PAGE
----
Remembering 1199’s History: 1956 Contract Victory at Whelan’s Drugs

July 23, 2021

Screen Shot 2021-07-23 at 7.04.12 PM.pngIn 1199’s storied history, its victory against the Whelan Stores Corporation counts as one of its most dramatic. At the time, the small but scrappy local of just 5,000 members was hailed for taking on a national drugstore chain. After a bitter fourth strike against Whelan’s in 1953, the workers won a groundbreaking forty-hour, five-day-a-week contract.

Three years later, just days before a July 1 contract deadline, the Union won a three-year pact for 1,000 Whelan members. Negotiations were led by 1199 Pres. Leon Davis, who hailed the agreement as “another decisive step forward in our fight to win improved standards in the chains.”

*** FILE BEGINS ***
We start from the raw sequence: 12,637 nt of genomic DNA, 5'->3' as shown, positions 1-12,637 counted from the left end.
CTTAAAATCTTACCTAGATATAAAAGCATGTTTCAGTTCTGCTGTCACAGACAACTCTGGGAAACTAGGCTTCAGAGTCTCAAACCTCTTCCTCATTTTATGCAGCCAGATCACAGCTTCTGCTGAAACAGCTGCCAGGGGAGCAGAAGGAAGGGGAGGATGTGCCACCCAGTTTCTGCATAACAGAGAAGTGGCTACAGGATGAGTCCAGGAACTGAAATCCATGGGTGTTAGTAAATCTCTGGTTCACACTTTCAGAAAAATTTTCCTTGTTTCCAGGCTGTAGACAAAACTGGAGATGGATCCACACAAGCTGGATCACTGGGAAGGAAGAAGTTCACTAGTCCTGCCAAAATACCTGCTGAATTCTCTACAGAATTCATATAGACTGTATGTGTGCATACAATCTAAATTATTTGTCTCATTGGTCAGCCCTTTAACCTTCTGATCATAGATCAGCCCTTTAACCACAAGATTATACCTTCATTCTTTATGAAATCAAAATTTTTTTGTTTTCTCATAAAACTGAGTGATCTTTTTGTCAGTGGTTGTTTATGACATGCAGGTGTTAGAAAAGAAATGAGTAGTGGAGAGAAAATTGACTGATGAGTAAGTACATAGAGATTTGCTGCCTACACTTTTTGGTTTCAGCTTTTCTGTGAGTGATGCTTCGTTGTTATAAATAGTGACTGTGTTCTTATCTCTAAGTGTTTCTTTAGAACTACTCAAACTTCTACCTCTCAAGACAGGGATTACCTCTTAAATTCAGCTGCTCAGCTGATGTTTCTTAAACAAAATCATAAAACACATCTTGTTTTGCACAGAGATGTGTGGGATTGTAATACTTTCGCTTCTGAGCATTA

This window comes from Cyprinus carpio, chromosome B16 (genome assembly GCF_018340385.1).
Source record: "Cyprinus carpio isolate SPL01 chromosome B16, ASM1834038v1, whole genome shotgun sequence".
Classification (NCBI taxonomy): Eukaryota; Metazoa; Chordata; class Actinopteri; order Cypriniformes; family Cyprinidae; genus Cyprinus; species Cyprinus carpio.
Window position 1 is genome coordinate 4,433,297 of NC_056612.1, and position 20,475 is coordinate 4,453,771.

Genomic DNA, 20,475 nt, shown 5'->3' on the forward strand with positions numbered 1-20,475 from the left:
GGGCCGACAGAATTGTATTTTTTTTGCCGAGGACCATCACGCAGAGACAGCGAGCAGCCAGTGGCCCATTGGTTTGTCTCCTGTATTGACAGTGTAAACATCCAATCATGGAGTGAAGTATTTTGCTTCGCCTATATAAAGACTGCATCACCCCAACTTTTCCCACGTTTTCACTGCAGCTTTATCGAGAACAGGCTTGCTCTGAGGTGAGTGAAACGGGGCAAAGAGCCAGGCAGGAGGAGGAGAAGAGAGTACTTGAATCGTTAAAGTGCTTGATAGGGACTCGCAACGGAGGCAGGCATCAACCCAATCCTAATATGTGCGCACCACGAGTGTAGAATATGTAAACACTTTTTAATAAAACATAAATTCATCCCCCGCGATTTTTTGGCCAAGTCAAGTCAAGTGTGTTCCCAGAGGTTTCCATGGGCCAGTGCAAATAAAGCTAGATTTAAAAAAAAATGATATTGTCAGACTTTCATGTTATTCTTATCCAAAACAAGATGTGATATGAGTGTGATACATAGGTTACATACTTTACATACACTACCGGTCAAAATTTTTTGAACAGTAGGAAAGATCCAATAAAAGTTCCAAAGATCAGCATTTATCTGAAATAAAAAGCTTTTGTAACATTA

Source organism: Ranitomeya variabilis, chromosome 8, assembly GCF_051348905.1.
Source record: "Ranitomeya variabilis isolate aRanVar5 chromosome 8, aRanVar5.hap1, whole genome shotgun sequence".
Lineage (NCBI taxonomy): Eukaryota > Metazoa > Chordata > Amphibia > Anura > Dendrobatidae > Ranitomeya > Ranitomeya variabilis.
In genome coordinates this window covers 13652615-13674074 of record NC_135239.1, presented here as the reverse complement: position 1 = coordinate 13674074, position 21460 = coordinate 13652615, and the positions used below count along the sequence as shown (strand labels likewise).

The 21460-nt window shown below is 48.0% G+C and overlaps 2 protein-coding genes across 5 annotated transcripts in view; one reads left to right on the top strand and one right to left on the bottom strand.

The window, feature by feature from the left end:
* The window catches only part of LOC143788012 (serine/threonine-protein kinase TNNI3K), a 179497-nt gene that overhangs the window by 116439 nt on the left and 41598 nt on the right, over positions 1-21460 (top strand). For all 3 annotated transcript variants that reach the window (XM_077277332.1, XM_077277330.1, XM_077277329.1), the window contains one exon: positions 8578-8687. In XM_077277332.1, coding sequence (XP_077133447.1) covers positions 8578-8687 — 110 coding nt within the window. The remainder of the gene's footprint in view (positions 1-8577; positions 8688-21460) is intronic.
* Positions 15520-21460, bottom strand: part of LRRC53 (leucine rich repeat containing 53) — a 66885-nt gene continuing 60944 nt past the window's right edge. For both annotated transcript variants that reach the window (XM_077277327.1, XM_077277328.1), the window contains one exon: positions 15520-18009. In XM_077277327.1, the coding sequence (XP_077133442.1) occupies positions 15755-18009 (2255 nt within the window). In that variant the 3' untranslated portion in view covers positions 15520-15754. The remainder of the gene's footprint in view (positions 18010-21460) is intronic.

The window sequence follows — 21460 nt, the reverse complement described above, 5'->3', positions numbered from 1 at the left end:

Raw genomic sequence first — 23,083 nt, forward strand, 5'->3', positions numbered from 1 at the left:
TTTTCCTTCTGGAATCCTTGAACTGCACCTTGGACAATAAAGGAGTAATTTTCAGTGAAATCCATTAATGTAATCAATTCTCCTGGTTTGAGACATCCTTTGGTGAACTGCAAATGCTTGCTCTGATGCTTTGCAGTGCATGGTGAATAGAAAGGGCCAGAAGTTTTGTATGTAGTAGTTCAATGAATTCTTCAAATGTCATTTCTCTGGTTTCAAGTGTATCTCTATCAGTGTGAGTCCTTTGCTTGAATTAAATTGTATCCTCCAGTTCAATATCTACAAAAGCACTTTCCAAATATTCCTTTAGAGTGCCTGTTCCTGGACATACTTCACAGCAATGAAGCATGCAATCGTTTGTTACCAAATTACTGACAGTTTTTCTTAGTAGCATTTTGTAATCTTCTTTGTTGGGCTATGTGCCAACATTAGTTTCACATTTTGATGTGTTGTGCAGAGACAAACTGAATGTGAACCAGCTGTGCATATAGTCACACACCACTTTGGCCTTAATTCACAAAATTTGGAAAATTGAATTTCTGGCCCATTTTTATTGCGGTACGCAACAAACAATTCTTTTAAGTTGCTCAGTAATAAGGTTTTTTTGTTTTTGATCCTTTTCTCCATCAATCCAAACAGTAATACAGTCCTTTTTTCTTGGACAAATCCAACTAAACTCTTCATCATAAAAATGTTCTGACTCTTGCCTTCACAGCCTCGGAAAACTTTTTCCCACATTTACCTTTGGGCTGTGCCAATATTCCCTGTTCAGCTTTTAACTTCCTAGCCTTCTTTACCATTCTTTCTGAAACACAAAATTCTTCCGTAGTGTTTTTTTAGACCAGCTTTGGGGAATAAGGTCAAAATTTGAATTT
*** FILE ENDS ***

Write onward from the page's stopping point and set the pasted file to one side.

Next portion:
The newspaper of the Retail, Wholesale and Department Store Workers Union (RWDSU), with which 1199 was affiliated, praised the contract. The workers won a $7.35 contract package, including $6 a week in wage increases, a third week vacation after 10 years, an additional one percent employer contribution to the pension fund and improvements in minimum hiring rates.

The victory was significant also because 1199 and other left-wing unions struggled for survival throughout the onslaught of the anti-union McCarthy era of most of the 1950s. The victory also meant that 1199 had all but exhausted its organizational potential in New York City’s drugstores.

One year later Davis met with the organizing genius Elliott Godoff during which they discussed the possibility of organizing impoverished hospital workers. A short time later, Davis put the hiring of Godoff to a meeting of Union shop stewards. They agreed.

Two years later, the drugstore victories would pale in comparison to what would be accomplished in the city’s voluntary hospitals.